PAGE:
Despite these reforms, the pace of change remains frustratingly slow. Nepal’s FDI inflow statistics show some improvements since the introduction of FITTA in 2019, but the correlation between these statistics and the implemented reforms is a topic of debate. Nepal lags behind in becoming an attractive investment destination compared to its South Asian counterparts. For example, in fiscal year 2021/22, Nepal received approximately $145 million in FDI. In contrast, Bangladesh, also set to graduate from LDC alongside Nepal, attracted $3.48 billion in FDI in 2022.

Another issue is the reluctance to approve financial instruments that deviate from plain vanilla structures. Recently, NRB refused to approve a convertible debt instrument citing that the regulation only deals with simple debt, compelling commercial parties to simplify their transaction agreement. Such regulatory hurdles add unnecessary complexity and delay.

Foreign investors also face cumbersome regulation when exiting their investments. To sell their shares and repatriate the proceeds, they must obtain two approvals from the Department of Industry (DoI) and one from Nepal Rastra Bank. Due to the documentary requirements of DoI, investors are required to transfer share ownership before they can apply for approval to repatriate their funds. This system exposes investors to financial losses, particularly in larger deals, as they must keep their proceeds in Nepal while awaiting regulatory clearance.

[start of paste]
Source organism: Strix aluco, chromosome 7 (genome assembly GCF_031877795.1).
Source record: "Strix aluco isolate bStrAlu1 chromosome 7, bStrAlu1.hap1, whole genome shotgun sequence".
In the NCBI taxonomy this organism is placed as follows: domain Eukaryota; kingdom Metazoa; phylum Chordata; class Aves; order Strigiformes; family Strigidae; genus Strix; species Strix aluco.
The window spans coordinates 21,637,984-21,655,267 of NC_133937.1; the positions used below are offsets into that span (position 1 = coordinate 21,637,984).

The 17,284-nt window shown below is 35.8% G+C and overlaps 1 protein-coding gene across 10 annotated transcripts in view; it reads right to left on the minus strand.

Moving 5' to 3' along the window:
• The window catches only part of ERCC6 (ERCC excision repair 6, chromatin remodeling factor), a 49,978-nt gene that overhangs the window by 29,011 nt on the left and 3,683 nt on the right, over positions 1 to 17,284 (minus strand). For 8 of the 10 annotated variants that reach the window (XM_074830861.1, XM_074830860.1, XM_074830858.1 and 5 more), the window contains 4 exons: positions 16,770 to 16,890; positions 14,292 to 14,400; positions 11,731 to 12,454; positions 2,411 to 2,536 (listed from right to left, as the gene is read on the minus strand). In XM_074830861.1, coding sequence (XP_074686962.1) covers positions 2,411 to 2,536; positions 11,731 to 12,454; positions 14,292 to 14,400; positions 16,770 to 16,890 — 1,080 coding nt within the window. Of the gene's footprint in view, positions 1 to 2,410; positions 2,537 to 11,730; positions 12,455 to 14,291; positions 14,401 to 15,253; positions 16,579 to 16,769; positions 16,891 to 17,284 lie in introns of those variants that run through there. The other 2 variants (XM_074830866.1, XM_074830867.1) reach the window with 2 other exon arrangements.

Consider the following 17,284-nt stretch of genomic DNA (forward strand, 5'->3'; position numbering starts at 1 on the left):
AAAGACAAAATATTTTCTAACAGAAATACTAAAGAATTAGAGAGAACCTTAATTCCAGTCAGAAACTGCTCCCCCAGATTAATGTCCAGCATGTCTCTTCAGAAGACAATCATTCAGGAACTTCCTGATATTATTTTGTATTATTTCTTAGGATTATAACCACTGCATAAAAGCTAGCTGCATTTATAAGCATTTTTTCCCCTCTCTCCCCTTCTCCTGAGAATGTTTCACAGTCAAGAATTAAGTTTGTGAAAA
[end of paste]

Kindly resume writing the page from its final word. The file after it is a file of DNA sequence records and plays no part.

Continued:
Bureaucratic obstacles further contribute to delays in obtaining regulatory approvals. These challenges include a lack of understanding among officials regarding international transaction structures and documents, short-term deputation and rent-seeking behaviour.

For instance, an officer at the DoI has repeatedly questioned the governing law of a share purchase agreement, despite clarifying that the law granting contracting parties with autonomy. In another case, an existing foreign shareholder was granted approval to inject further capital after 48 days as the officer questioned different valuations for shares of different rights and classes. Companies are required to go through another lengthy process of seeking approval to increase their issued capital before they can even apply for bringing foreign investment. Challenges such as these needlessly position investment seeking companies in difficult financial situations and is counterproductive for an investment seeking country.

Nepal’s journey from an LDC to an emerging investment hub is an ambitious goal that hinges on effective reforms and the creation of an attractive investment climate. Reforms need to be introduced by rationalising the objective of each regulation and addressing the pain points for investors. For instance: Is there any compelling reason for investors to transfer share ownership before applying for repatriation? Why are some FDI applicants expected to submit audit reports while some are waived? Why must an investor exiting via secondary market produce a share sale agreement with numerous buyers for seeking regulatory approval? The focus of the reforms and working procedures of regulators should be to move funds in and out of the country in the least amount of time. Capacity building of officers at various departments is equally imperative, especially as Nepal seeks more complex investments.

These legal reforms, while crucial, can only bear fruit when coupled with improvements in the business climate and political stability. Nepal has the potential to attract foreign investment but it must address these challenges to seize the opportunities that lie ahead.